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Unformatted text preview: M326K Sample Writeups for Select Problems: Class Activities Handout 1 Problem 1 Make sure you are ready to explain how you determined each entry in the table. (I did the same thing as in the example. is not sufficient explanation although I have to admit that sometimes, Just follow the example. seems to have the desired effect on a student.) For example, you might say To find 6 8, I first find 6 + 8 using the usual addition, then find the units digit of 6 + 8. Since 6 + 8 = 14 and the units digit of 14 is 4, I can conclude that 6 8 = 4. If that seems a bit too wordy, another option might be: 6 + 8 = 14 The units digit of 14 is 4. Therefore, 6 8 = 4. Problem 3 a.) This problem asked for an algebraic definition of an additive identity of a number number. In class, we have concluded that: We need an equation that expresses the idea that an additive identity of a number system is a number in the number system that when any other number is added to that number, it does not change the value of that other number. All the variables must be properly declared. (That is, clearly explain exactly what each of the variables represent.) In this particular case, we need to make clear that an additive identity is a num ber/object in the given number system, and the other number we are adding it to is another (possibly same) number/object in the same number system. Here are some sample definitions: (Definition 1) A number b in a number system is an additive identity if a + b = a for every number a in the same number system. (Note: you need to explain for which number(s) a is the equation supposed to hold.) (Definition 2) If x is an object in the number system such that x + y = y for all objects y in the same number system, then x is an additive identity in the number system....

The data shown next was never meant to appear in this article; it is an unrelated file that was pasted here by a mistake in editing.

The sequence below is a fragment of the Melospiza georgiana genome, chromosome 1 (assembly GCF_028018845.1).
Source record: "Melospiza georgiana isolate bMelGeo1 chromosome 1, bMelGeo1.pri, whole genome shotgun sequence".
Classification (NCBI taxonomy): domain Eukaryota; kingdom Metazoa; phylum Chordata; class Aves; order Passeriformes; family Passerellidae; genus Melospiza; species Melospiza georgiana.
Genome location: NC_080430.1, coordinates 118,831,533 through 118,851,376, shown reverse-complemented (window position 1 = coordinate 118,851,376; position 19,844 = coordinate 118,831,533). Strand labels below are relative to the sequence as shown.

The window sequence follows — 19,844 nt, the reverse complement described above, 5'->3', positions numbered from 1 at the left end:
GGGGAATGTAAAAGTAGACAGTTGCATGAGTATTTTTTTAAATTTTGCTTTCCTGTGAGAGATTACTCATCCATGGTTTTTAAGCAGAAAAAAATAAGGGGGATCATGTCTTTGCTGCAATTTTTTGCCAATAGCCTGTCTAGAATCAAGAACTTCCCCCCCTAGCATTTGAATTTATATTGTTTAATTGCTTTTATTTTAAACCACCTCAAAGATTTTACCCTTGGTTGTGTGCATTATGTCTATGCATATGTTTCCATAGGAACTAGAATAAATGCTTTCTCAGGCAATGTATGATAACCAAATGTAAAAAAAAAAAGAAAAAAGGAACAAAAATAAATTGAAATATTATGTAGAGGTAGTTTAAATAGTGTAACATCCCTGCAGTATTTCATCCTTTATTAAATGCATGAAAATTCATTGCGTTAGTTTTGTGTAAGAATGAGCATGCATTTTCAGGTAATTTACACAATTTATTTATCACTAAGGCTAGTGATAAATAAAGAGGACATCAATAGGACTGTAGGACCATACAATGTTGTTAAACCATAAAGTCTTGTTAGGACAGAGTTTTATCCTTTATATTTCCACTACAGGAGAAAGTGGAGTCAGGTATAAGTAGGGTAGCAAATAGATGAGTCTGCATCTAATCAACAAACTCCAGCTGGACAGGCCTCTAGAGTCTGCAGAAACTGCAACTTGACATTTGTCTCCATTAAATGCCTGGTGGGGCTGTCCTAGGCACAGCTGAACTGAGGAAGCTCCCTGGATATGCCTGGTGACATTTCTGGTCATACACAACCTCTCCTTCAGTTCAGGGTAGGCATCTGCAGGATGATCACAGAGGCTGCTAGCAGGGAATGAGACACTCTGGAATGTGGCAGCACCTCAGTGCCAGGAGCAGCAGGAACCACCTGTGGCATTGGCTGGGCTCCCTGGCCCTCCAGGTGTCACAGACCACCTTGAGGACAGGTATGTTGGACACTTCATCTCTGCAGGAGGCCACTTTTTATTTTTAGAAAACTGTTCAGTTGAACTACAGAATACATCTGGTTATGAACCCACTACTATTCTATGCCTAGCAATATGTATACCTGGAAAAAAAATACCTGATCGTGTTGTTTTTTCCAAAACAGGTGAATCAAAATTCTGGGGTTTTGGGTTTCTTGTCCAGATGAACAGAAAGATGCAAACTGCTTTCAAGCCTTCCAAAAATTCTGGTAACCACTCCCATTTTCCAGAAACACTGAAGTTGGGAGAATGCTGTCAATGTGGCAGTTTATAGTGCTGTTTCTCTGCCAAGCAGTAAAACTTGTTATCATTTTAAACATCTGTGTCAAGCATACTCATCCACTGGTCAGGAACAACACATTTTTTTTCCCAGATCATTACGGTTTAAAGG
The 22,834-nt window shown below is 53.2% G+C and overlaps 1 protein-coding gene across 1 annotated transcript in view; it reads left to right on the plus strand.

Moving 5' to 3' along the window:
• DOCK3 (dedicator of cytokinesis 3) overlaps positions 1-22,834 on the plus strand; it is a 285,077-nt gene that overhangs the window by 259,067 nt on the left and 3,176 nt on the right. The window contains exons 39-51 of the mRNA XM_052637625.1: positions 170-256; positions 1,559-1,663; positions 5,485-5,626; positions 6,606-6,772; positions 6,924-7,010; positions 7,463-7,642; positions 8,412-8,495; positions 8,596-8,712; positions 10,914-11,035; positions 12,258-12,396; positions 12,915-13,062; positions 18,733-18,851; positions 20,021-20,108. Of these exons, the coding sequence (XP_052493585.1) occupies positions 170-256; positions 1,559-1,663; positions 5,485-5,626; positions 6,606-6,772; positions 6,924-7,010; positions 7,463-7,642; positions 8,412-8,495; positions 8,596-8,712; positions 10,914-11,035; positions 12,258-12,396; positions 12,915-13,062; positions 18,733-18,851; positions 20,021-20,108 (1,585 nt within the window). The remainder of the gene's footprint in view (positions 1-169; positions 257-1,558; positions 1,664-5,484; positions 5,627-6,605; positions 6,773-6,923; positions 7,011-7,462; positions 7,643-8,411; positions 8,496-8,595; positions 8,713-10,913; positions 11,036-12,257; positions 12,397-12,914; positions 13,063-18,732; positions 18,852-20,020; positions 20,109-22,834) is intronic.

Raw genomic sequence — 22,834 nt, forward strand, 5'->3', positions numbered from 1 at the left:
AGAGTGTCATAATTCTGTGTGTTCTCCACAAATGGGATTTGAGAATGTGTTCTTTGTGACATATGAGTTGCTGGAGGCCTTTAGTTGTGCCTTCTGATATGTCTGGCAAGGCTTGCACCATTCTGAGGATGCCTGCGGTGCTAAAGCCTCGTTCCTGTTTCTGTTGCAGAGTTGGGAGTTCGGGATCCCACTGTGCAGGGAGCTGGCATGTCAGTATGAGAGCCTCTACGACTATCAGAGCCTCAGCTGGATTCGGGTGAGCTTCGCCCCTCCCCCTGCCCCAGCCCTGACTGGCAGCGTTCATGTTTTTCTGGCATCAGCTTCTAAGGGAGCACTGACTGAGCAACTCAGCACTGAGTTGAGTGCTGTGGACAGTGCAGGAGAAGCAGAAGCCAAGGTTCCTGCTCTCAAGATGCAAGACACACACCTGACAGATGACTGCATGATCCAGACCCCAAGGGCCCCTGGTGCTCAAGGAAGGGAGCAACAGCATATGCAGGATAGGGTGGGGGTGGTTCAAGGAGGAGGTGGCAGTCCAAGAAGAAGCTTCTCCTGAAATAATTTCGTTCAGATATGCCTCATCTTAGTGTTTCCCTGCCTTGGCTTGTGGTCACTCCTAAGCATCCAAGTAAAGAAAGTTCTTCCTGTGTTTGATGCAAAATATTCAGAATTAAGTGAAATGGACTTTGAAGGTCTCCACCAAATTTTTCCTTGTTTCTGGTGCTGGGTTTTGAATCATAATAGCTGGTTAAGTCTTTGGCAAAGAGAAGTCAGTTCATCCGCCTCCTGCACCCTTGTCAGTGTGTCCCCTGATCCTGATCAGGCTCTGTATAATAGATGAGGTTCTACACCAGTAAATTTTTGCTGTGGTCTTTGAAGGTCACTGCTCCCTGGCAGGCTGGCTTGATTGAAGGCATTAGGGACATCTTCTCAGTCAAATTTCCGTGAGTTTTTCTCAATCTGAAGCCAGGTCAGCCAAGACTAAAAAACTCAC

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This note was uploaded on 03/19/2008 for the course M 326K taught by Professor Harper during the Spring '08 term at University of Texas at Austin.
 Spring '08
 Harper

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